Foresight Student Awardee named Top 35 Innovator by Tech Review

In only six years, Harvard/MIT’s Anita Goel has gone from winning the 1999 Foresight Institute Distinguished Student Award for her work in nanotech, to founding Nanobiosym and being named one of world’s top 35 Young Scientific Innovators by MIT’s Technology Review Magazine. Can we pick ’em or what? Come to this year’s Feynman Prize Banquet and meet the rising nanotech star of tomorrow (not to mention the Feynman Prize winners and Communication Prize winners as well!)

Press Release
15 Sep 2005

Nanobiosym, Inc. Founder Dr. Anita Goel Named One of World’s Top 35 Young Scientific Innovators by MIT’s Technology Review Magazine

Anita Goel, Ph.D., M.D., the Founder and CEO of Nanobiosym, Inc., has been recognized by MIT’s Technology Review magazine as one of the world’s top 35 scientific and technology innovators under the age of 35, with the citation:

“[The TR35] are inventors and discoverers and entrepreneurs. They gravitate to the most interesting and difficult scientific and engineering problems at hand, and arrive at solutions no one had imagined.”

The honorees – all under age 35 – were selected by a prestigious panel of leading scientists, technology experts, and business leaders for their potential to profoundly impact the world. This year only 35 awardees were chosen worldwide for this honor, whittled down from 100 as in previous years. As described by Technology Review Editor-in-Chief Jason Pontin, “The TR35 is among the most prestigious honors that can be bestowed on a young innovator.”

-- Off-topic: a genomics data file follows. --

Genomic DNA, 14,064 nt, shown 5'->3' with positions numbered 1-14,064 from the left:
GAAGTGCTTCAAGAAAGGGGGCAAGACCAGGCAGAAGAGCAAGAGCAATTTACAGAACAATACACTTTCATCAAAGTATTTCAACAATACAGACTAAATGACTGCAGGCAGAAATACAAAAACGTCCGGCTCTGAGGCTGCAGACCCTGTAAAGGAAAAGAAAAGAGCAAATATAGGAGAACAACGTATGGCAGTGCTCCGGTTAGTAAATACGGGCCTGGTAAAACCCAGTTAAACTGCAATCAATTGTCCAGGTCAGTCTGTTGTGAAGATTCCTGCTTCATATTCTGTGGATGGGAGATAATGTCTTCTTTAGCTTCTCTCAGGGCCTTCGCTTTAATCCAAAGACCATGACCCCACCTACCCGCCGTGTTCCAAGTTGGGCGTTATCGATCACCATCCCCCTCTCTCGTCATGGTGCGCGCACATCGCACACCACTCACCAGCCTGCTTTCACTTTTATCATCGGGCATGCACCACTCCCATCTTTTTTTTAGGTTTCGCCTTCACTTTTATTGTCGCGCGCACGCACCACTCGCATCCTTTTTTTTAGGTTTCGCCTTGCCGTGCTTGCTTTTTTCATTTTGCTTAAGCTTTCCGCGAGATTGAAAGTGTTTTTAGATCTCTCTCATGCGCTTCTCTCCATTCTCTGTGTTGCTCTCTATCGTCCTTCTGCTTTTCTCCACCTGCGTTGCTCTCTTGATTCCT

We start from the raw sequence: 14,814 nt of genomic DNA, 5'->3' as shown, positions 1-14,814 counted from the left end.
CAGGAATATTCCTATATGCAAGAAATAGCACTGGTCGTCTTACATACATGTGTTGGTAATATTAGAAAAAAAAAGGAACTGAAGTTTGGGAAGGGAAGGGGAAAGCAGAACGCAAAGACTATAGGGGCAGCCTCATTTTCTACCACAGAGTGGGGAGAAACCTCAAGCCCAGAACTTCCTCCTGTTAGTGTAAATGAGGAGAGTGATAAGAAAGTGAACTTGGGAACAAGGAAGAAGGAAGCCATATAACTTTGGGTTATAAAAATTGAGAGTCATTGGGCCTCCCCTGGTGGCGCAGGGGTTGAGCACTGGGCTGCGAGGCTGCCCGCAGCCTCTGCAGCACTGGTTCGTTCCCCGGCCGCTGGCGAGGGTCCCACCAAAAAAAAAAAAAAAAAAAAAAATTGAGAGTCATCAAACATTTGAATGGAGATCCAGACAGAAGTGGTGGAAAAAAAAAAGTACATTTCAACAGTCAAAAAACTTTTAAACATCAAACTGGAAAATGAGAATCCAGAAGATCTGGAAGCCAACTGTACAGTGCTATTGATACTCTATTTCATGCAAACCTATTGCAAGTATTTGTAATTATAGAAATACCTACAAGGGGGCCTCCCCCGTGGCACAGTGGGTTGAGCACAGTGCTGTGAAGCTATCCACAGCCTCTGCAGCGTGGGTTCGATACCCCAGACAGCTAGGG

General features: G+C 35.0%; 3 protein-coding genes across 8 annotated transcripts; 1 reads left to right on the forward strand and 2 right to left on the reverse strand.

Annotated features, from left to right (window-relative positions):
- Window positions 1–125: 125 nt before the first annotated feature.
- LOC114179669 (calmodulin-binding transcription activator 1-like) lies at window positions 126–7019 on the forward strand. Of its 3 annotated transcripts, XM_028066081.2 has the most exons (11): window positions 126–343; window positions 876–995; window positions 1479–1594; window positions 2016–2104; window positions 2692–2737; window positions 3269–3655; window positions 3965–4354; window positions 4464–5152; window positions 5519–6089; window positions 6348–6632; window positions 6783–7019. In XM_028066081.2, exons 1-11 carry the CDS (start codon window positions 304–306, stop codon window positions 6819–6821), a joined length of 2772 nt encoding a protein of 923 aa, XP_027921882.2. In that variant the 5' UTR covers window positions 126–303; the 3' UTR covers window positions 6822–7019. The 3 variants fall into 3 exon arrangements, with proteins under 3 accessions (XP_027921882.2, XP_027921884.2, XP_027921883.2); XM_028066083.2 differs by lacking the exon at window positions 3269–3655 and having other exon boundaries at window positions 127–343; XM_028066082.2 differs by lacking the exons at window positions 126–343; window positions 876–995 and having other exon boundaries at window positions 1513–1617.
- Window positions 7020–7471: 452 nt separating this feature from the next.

The panel recognized Dr. Goel’s scientific and technological contributions at the interface of physics, biomedicine and nanotechnology.  Trained as both a physicist and physician, Dr. Goel, who earned a PhD in Physics from Harvard University and an MD from the Harvard-MIT Division of Health Sciences and Technology (HST), has conducted research at the interface of these two disciplines for over ten years.  By harnessing both theoretical concepts and experimental technologies from modern physics, she probes, at the single molecule level, the dynamics of molecular motors that read and write the information stored in DNA. 

Dr. Henry Baltes, a Distinguished Professor of Physics at ETH Zurich and a renowned microsensor expert who co-founded SENSIRION, Inc, describes her as “doing some of the most exciting work in biophysics and nanobiotechnology today; someone who I predict will fundamentally be carving out the landscape of this field in the years to come.”

While still completing her clinical rotations with the Harvard-MIT Joint Division of Health Sciences and Technology, Dr. Goel founded Nanobiosym, Inc. and secured special US DOD funding to harness emerging nanoscale technologies to enable novel biosensors for pathogen detection and biowarfare defense.

Dr. Goel has recently been awarded two rounds of funding from the US Defense Advanced Research Projects Agency (DARPA) and the US Air Force Office of Scientific Research to develop platform nanobiotechnologies at Nanobiosym. In the words of her DARPA Program Manager Dr. Anantha Krishnan, “DARPA is an agency that funds extremely innovative high-risk, high-reward research to accelerate the realization of disruptive technologies” and the capabilities developed by Dr. Goel at Nanobiosym “could potentially revolutionize the fields of pathogen sensing/detection, energy harvesting, and bio-molecular computation.”